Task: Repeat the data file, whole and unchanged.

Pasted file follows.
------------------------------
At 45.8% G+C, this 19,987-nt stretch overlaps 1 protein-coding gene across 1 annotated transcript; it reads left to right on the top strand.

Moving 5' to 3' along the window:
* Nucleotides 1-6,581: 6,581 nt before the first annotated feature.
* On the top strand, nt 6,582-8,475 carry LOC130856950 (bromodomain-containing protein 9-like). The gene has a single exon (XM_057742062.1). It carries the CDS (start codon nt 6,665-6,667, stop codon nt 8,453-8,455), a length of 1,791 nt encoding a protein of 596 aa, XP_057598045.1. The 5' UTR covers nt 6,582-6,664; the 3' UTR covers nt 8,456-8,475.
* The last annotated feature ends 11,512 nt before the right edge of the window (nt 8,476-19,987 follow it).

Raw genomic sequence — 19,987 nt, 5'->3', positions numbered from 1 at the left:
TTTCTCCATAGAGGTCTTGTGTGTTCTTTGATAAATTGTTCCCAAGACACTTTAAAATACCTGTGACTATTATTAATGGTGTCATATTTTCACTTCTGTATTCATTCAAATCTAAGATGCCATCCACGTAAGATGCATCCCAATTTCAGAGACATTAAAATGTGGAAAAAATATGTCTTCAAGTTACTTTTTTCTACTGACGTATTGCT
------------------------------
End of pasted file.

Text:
At 45.8% G+C, this 19,987-nt stretch overlaps 1 protein-coding gene across 1 annotated transcript; it reads left to right on the top strand.

Moving 5' to 3' along the window:
* Nucleotides 1-6,581: 6,581 nt before the first annotated feature.
* On the top strand, nt 6,582-8,475 carry LOC130856950 (bromodomain-containing protein 9-like). The gene has a single exon (XM_057742062.1). It carries the CDS (start codon nt 6,665-6,667, stop codon nt 8,453-8,455), a length of 1,791 nt encoding a protein of 596 aa, XP_057598045.1. The 5' UTR covers nt 6,582-6,664; the 3' UTR covers nt 8,456-8,475.
* The last annotated feature ends 11,512 nt before the right edge of the window (nt 8,476-19,987 follow it).

Raw genomic sequence — 19,987 nt, 5'->3', positions numbered from 1 at the left:
TTTCTCCATAGAGGTCTTGTGTGTTCTTTGATAAATTGTTCCCAAGACACTTTAAAATACCTGTGACTATTATTAATGGTGTCATATTTTCACTTCTGTATTCATTCAAATCTAAGATGCCATCCACGTAAGATGCATCCCAATTTCAGAGACATTAAAATGTGGAAAAAATATGTCTTCAAGTTACTTTTTTCTACTGACGTATTGCT